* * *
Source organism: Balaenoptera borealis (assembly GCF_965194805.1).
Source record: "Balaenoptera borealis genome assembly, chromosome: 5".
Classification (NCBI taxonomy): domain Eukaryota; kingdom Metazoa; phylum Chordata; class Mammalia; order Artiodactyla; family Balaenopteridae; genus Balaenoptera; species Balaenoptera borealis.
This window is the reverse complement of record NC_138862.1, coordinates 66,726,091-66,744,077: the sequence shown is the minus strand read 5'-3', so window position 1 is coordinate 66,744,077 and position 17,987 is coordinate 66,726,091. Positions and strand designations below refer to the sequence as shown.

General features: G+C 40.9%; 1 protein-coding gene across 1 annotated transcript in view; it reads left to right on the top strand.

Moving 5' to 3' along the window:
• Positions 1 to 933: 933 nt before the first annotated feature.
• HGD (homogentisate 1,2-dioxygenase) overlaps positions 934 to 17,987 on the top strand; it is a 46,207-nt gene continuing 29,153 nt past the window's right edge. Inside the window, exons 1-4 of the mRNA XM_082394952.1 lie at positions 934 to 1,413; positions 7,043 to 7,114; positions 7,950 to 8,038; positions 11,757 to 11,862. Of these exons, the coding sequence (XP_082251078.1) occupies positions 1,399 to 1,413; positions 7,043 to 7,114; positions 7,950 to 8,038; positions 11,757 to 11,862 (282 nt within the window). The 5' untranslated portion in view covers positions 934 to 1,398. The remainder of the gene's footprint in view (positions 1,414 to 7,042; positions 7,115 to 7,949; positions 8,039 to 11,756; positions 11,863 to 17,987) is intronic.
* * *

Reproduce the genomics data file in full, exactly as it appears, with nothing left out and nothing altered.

Source organism: Balaenoptera borealis (assembly GCF_965194805.1).
Source record: "Balaenoptera borealis genome assembly, chromosome: 5".
Classification (NCBI taxonomy): domain Eukaryota; kingdom Metazoa; phylum Chordata; class Mammalia; order Artiodactyla; family Balaenopteridae; genus Balaenoptera; species Balaenoptera borealis.
This window is the reverse complement of record NC_138862.1, coordinates 66,726,091-66,744,077: the sequence shown is the minus strand read 5'-3', so window position 1 is coordinate 66,744,077 and position 17,987 is coordinate 66,726,091. Positions and strand designations below refer to the sequence as shown.

General features: G+C 40.9%; 1 protein-coding gene across 1 annotated transcript in view; it reads left to right on the top strand.

Moving 5' to 3' along the window:
• Positions 1 to 933: 933 nt before the first annotated feature.
• HGD (homogentisate 1,2-dioxygenase) overlaps positions 934 to 17,987 on the top strand; it is a 46,207-nt gene continuing 29,153 nt past the window's right edge. Inside the window, exons 1-4 of the mRNA XM_082394952.1 lie at positions 934 to 1,413; positions 7,043 to 7,114; positions 7,950 to 8,038; positions 11,757 to 11,862. Of these exons, the coding sequence (XP_082251078.1) occupies positions 1,399 to 1,413; positions 7,043 to 7,114; positions 7,950 to 8,038; positions 11,757 to 11,862 (282 nt within the window). The 5' untranslated portion in view covers positions 934 to 1,398. The remainder of the gene's footprint in view (positions 1,414 to 7,042; positions 7,115 to 7,949; positions 8,039 to 11,756; positions 11,863 to 17,987) is intronic.